Deploying a braking parachute BEFORE landing?

This seems weird, but it also seems to work.  According to The Aviationist, this Polish Sukhoi Su-22 strike aircraft was filmed deploying a drogue braking parachute in the air, before touching down, as a deliberate maneuver to slow down faster when landing on a very short or damaged runway.  It apparently allows the aircraft to stop within about 1,000 feet.  The pilot appears to retain full control in the air, despite the additional drag.

That’s all very well . . . but if the chute doesn’t deploy properly, and the aircraft is committed to a landing without enough room on the runway to come to a halt by conventional means, the pilot had better have one hand on the ejection seat handle!


EDITED TO ADD: My memories of the Su-22 are of several of them dropping large quantities of bombs near my positions during several military operations in Angola during the 1980’s.  Fortunately, all of them missed me . . . but it’s still not my favorite aircraft.


  1. What's that Navy phrase? Oh, yeah… "BOLTER, BOLTER, BOLTER!"

    Or… "Ramp Strike!"

    At least many ex-Soviet planes were actually built for semi-rugged conditions, which is weird when you think about it, because though their land planes have super-rugged landing gear, their carrier planes don't. Oh, well, Russians being Russians..

  2. I wonder if they do that so they can keep the power up on landing. Some of the older jets had a deadly lag when you shoved the throttles forward. (One of the first things you notice when you go from props to turbines.) The pilot would have to hit the first brick on landing, if you didn't and had to release the chute to go around, there probably wasn't another chute. Just guessing.

  3. My father once told me a story about an event in the 50s. An F-86
    was on approach to LAX, but the pilot mistook Hawthorn Municipal
    airport for LAX. By the time he realized his mistake, it was too
    late. He ended up crashing through the chain link fence with the
    nose of the aircraft in the middle of Prarie Avenue. He recalled
    seeing armed MP's standing watch for several days while they
    figured out how to properly secure the aircraft.

    My guess is that the pilot got his ass reamed!

  4. I think it depends a great deal on your approach. If you knew in advance that this was the game plan, I think you would make your approach differently, since once you pop that drag chute, your vertical velocity will increase in proportion to the loss of lift from lowered airspeed. In other words, do it wrong and drive your landing gear through your wings and maybe your skull between your shoulders. But within certain limits, it seems quite feasible.

    Re: Su-22s: I don't think their pilots had much higher regard of them than you and your mates did, except in regards to its direct predecessor, the (awful) Su-7.

  5. Notice how late the gear come out. Also notice the slight increase in AOA as chute expands. I suspect that power was in – or increased – as chute deployed and then – only when clear that chute worked, was gear dropped and plane lands. Chute fails, pull the chute dump and fly away.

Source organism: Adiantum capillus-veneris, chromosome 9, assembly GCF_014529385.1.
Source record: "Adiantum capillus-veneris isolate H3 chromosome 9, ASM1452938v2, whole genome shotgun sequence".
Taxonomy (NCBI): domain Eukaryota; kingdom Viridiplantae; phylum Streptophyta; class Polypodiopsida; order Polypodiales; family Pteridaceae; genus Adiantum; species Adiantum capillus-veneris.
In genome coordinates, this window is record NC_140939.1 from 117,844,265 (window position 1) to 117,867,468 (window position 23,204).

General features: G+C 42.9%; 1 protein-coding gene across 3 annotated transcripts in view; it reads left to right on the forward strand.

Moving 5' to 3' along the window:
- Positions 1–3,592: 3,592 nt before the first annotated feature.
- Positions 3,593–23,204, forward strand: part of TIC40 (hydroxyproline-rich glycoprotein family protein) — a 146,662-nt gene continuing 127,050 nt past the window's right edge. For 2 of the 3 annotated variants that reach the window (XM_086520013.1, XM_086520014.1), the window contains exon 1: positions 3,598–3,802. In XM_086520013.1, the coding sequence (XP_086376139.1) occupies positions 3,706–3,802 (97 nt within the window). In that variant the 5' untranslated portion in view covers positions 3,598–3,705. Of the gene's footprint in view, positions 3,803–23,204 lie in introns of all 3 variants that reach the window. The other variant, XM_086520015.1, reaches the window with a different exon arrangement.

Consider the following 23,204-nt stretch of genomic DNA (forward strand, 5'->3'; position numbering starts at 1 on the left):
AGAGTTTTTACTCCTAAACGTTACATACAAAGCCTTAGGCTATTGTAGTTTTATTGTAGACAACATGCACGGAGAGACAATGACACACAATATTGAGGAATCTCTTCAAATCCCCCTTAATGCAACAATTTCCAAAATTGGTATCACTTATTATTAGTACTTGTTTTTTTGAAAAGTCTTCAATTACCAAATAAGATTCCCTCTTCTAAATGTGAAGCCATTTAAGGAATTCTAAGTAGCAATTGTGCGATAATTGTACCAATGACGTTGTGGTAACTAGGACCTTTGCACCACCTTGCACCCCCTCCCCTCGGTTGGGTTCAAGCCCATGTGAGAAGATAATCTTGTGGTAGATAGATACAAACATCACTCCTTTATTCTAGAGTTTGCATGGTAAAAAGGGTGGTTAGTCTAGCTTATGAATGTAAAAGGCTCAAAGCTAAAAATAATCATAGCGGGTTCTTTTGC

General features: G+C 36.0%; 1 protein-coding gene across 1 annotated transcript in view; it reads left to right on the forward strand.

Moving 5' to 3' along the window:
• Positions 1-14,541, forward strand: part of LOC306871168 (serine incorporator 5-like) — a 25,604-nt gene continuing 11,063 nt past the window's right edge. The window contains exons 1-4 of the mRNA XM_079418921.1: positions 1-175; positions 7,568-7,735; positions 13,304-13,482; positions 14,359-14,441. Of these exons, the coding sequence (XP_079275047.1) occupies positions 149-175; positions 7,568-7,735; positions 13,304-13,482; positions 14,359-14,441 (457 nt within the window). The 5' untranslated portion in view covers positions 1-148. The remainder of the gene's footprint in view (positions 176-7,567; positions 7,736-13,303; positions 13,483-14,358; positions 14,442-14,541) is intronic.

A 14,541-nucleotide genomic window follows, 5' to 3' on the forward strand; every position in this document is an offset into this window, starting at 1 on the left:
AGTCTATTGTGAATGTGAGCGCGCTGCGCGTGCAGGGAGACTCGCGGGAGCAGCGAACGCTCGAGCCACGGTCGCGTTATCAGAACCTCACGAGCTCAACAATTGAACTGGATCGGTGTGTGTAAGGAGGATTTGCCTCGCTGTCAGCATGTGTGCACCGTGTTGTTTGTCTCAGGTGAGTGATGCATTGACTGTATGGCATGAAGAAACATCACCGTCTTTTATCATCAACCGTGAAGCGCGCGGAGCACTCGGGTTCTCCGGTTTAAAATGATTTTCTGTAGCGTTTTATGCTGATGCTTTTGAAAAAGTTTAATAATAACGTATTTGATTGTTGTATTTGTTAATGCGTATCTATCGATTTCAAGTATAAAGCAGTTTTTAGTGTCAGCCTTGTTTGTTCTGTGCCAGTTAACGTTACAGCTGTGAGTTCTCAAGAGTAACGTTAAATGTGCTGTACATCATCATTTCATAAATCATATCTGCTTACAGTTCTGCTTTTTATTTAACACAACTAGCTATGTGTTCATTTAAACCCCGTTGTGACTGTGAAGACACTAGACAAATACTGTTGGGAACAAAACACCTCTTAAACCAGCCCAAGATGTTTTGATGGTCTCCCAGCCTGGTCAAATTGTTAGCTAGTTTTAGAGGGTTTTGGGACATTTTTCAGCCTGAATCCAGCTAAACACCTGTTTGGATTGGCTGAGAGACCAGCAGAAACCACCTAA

6. The pilot MUST increase throttle with that chute deployed, or the plane stops flying, and proceeds to crash. You can't fool nature, that chute is a giant brake. Those old style engines are slow to spool up to usable power levels.
    I suspect the tactic is to get the plane as slow as possible while maintaining throttle response and a level AOA to enable the plane to settle on the gear. You might be able to manage the same ground speed by dancing on the exhaust with the nose pointed at the sky, but that is not conducive to a short landing roll, and is very hazardous.

    I'm still surprised that no one has figured out how to fit thrust reversers to engines with reheat. Not having to bother with drag chutes would be good.

  7. It makes no sense to do that maneuver; too complicated and would likely increase the distance needed. The normal routine to minimize runway use would be to pull the throttle back sooner, touch down just over stall speed, and deploy the chute at the same time. As it is he is coming in way over stall speed to deploy the chute, and putters along decelerating and eating up ground under him before he touches down.

    The only two reasons I could think of for this maneuver was : 1. either trying to stay in the ejection seat envelope for longer (I flew a MIG-21 a few decades ago and the ejection envelope was so lousy that you actually couldn't eject on final approach; I don't know if this was normal or just for the old pig I was flying), or (2) perhaps he was trying to impress his mother.

  8. Looks to me like he did a dive and drive to get down, was still high and fast, saw he was eating up the available runway, so popped the chute to make the landing….see how he drops the last 5 or so feet; I think he stalled it on. Risky maneuver to save a bad approach.

  9. Oh man, had a copilot do that to me once. No mid-air chute but, On speed, Over the first brick, throttles to idle, airbrakes 6… and I guess we were still about 6 feet high but damn, that was a hard landing. When the wings quit flying, you start falling.

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